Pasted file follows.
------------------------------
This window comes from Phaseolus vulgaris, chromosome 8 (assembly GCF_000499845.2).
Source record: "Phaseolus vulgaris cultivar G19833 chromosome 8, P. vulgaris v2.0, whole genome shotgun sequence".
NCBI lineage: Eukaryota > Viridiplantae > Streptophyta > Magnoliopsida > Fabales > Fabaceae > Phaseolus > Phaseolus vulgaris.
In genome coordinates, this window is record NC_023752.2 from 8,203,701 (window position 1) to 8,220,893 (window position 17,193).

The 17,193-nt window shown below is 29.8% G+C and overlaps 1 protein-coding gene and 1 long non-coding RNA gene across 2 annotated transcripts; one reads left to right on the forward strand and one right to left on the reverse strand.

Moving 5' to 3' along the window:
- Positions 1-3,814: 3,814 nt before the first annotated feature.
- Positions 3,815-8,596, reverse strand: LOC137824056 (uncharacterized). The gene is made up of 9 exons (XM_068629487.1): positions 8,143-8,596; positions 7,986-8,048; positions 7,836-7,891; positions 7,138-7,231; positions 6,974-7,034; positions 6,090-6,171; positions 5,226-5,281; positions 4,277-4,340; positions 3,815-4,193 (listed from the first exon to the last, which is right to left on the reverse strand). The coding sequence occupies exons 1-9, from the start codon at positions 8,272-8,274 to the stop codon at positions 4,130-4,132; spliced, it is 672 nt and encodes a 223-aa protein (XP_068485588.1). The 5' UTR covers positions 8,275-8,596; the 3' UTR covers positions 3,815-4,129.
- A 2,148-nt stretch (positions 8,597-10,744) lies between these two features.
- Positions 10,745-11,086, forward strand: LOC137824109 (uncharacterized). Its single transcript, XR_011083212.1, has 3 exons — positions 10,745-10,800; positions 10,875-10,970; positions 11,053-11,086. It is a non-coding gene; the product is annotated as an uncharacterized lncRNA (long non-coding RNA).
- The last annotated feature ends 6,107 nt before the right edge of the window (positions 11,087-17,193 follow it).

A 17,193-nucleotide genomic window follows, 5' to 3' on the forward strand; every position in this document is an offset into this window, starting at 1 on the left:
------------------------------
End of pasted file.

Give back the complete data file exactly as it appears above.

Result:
This window comes from Phaseolus vulgaris, chromosome 8 (assembly GCF_000499845.2).
Source record: "Phaseolus vulgaris cultivar G19833 chromosome 8, P. vulgaris v2.0, whole genome shotgun sequence".
NCBI lineage: Eukaryota > Viridiplantae > Streptophyta > Magnoliopsida > Fabales > Fabaceae > Phaseolus > Phaseolus vulgaris.
In genome coordinates, this window is record NC_023752.2 from 8,203,701 (window position 1) to 8,220,893 (window position 17,193).

The 17,193-nt window shown below is 29.8% G+C and overlaps 1 protein-coding gene and 1 long non-coding RNA gene across 2 annotated transcripts; one reads left to right on the forward strand and one right to left on the reverse strand.

Moving 5' to 3' along the window:
- Positions 1-3,814: 3,814 nt before the first annotated feature.
- Positions 3,815-8,596, reverse strand: LOC137824056 (uncharacterized). The gene is made up of 9 exons (XM_068629487.1): positions 8,143-8,596; positions 7,986-8,048; positions 7,836-7,891; positions 7,138-7,231; positions 6,974-7,034; positions 6,090-6,171; positions 5,226-5,281; positions 4,277-4,340; positions 3,815-4,193 (listed from the first exon to the last, which is right to left on the reverse strand). The coding sequence occupies exons 1-9, from the start codon at positions 8,272-8,274 to the stop codon at positions 4,130-4,132; spliced, it is 672 nt and encodes a 223-aa protein (XP_068485588.1). The 5' UTR covers positions 8,275-8,596; the 3' UTR covers positions 3,815-4,129.
- A 2,148-nt stretch (positions 8,597-10,744) lies between these two features.
- Positions 10,745-11,086, forward strand: LOC137824109 (uncharacterized). Its single transcript, XR_011083212.1, has 3 exons — positions 10,745-10,800; positions 10,875-10,970; positions 11,053-11,086. It is a non-coding gene; the product is annotated as an uncharacterized lncRNA (long non-coding RNA).
- The last annotated feature ends 6,107 nt before the right edge of the window (positions 11,087-17,193 follow it).

A 17,193-nucleotide genomic window follows, 5' to 3' on the forward strand; every position in this document is an offset into this window, starting at 1 on the left: